In 1988, Ronald Reagan was in his last year of office and his Vice President, George Bush, was running as his successor. For his VP, he selected Senator Dan Quayle of Indiana, appeasing social conservatives. At the Vice-Presidential debate, Quayle responded to a question about what he would do should he become president, and in the process stated that his experience (four years in the House, eight in the Senate) was comparable to John F. Kennedy’s (six years in the House, eight in the Senate). However, Senator Lloyd Bentsen, the Democratic VP candidate, pounced: “Senator, I served with Jack Kennedy. I knew Jack Kennedy. Jack Kennedy was a friend of mine. Senator, you’re no Jack Kennedy” (Bierman, 2016). This moment was easily the high mark of the ill-fated Dukakis-Bentsen ticket, which lost by eight points and won a mere ten states. Many Americans came away thinking that Bentsen ought to have been the Democratic nominee. This race constituted numerous lasts in politics. This was the last election in which Democrats lost in California, Connecticut, Delaware, Illinois, Maine, Maryland, New Jersey, and Vermont. This was also the last election in which either of the major tickets had a legitimate moderate.
Lloyd Bentsen (1921-2006) began his career in federal politics young, winning Texas’s 15th Congressional District in 1948, a seat that had once been held by Speaker of the House and then FDR’s first Vice President John Nance “Cactus Jack” Garner. He developed a reputation as a political moderate and notably was one of only two Texans to vote for a federal anti-poll tax bill in 1949. This put him in a good position to be a representative of “New South” Democrats in the future. However, Bentsen voted with his Southern colleagues on other civil rights measures during his House tenure. He also developed a friendship with Speaker of the House Sam Rayburn, who saw leadership potential in the young man. However, in 1954 Bentsen opted not to run for reelection to concentrate his efforts on building up a career in the private sector.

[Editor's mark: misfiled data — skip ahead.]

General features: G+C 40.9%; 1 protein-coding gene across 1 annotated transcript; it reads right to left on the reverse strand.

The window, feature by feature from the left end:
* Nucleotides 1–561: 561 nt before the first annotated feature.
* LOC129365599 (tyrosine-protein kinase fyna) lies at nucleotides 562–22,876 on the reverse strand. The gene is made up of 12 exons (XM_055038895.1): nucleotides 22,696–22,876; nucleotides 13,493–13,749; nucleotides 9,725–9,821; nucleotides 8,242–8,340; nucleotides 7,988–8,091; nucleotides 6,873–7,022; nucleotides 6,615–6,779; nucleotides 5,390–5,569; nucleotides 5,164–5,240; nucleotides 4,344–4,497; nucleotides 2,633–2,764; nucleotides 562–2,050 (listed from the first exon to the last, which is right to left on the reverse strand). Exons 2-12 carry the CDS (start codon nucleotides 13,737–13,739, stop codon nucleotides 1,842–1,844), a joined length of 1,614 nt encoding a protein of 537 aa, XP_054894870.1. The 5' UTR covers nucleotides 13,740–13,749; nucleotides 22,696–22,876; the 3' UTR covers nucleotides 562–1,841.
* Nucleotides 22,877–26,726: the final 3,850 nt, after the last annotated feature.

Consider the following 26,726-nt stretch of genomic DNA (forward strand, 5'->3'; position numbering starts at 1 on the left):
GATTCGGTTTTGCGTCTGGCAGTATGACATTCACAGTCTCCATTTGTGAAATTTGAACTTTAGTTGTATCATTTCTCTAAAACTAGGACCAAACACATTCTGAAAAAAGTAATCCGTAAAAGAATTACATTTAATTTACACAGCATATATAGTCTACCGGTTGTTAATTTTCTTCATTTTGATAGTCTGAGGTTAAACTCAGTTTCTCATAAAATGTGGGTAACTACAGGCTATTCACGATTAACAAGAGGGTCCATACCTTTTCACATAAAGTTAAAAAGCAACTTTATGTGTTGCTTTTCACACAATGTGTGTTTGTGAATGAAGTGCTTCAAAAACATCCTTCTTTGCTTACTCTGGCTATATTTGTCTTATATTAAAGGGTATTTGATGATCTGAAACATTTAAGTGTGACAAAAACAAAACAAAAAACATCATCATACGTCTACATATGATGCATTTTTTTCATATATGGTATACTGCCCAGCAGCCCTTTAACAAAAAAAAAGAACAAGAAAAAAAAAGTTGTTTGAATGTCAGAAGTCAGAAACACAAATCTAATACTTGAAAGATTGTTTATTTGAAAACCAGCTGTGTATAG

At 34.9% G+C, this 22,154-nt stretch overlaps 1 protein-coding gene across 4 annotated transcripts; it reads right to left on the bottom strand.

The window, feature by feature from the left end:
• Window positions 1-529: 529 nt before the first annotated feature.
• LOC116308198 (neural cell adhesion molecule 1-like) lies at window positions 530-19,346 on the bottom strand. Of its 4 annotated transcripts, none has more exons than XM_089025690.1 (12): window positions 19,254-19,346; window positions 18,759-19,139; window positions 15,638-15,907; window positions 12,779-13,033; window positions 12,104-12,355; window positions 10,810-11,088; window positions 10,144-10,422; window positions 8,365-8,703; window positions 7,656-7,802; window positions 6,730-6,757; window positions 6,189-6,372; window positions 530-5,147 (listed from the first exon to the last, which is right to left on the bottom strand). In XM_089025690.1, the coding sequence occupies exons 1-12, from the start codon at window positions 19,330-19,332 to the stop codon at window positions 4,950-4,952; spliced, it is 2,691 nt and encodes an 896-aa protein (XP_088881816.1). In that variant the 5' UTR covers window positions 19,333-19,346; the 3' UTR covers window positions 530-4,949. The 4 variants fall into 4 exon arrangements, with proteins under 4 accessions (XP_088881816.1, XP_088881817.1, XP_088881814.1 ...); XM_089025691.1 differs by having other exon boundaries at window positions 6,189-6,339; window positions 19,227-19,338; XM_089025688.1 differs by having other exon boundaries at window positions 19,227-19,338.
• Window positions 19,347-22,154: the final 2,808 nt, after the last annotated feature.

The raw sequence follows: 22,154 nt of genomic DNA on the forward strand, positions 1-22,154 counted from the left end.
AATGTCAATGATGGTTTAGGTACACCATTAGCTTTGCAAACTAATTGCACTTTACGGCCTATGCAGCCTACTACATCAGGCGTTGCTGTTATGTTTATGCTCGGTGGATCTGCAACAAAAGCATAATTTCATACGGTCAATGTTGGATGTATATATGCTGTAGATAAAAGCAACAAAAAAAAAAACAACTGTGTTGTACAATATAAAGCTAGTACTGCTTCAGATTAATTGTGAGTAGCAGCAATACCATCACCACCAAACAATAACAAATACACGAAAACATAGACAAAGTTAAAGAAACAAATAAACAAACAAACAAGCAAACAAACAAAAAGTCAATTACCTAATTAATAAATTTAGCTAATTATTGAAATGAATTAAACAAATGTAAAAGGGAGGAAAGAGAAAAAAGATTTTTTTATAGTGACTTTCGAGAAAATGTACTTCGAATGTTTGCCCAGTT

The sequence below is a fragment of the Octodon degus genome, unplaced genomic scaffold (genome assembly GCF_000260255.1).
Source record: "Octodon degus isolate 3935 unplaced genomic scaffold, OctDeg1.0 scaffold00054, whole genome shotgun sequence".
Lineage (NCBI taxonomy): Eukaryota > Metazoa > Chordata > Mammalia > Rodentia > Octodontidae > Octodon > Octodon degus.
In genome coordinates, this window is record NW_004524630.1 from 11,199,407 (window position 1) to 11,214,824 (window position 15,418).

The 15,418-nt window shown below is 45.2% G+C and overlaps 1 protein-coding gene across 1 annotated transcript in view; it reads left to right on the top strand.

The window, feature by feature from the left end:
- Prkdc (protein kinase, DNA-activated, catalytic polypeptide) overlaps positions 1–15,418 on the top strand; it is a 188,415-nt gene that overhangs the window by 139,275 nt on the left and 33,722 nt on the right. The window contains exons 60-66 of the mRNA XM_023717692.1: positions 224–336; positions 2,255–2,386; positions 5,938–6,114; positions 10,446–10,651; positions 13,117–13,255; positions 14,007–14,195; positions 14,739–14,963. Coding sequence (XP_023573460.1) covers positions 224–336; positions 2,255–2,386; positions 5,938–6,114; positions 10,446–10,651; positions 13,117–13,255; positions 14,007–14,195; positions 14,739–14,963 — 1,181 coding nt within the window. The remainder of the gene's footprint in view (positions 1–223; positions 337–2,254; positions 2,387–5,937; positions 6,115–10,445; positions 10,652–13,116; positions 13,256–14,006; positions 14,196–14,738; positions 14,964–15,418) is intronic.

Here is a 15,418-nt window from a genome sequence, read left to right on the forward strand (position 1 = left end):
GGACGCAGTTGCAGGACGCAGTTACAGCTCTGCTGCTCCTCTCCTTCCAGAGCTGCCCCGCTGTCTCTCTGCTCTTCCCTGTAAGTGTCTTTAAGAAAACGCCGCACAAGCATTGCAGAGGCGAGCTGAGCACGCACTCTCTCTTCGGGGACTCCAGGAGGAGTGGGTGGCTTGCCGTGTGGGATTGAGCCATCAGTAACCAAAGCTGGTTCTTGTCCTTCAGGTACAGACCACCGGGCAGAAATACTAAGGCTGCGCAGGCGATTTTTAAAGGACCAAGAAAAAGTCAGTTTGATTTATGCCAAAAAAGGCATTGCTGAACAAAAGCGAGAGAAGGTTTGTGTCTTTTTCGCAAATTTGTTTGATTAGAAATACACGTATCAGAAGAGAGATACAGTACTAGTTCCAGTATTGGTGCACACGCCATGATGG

In 1970, Bentsen decided the time was right to make a political comeback and his target was Senator Ralph Yarborough. Yarborough was a staunch liberal who supported civil rights and had come to oppose the Vietnam War and was thus vulnerable. Bentsen hammered away at the incumbent’s opposition to the Vietnam War, his liberal positions, and his campaign ads connected him with rioting at the 1968 Democratic National Convention. Yarborough in turn accused Bentsen of being a “war profiteer” for his investments in the defense industry, but this proved ineffective and he lost renomination in what was widely regarded as an upset. Republican Congressman George Bush was hoping to run against Yarborough, but Bentsen proved too difficult to beat and prevailed by seven points. Liberals in the state were not pleased about him, but he proved in his Senate career to hold both liberal and conservative positions. For instance, Bentsen regularly voted with organized labor but was also one of the Senate’s leading supporters of the deregulation of natural gas prices. He also opposed abortion restrictions while supporting the death penalty. A Republican colleague stated, “Whatever his philosophy, it’s so well disguised that no one reacts automatically by thinking, ‘If it’s Bentsen, it’s gotta be good—or bad.’ The result is that he gets a hearing” (Texas Monthly). His lifetime score on Mike’s Conservative Index is a 43%*, placing him in the moderate range of American politicians.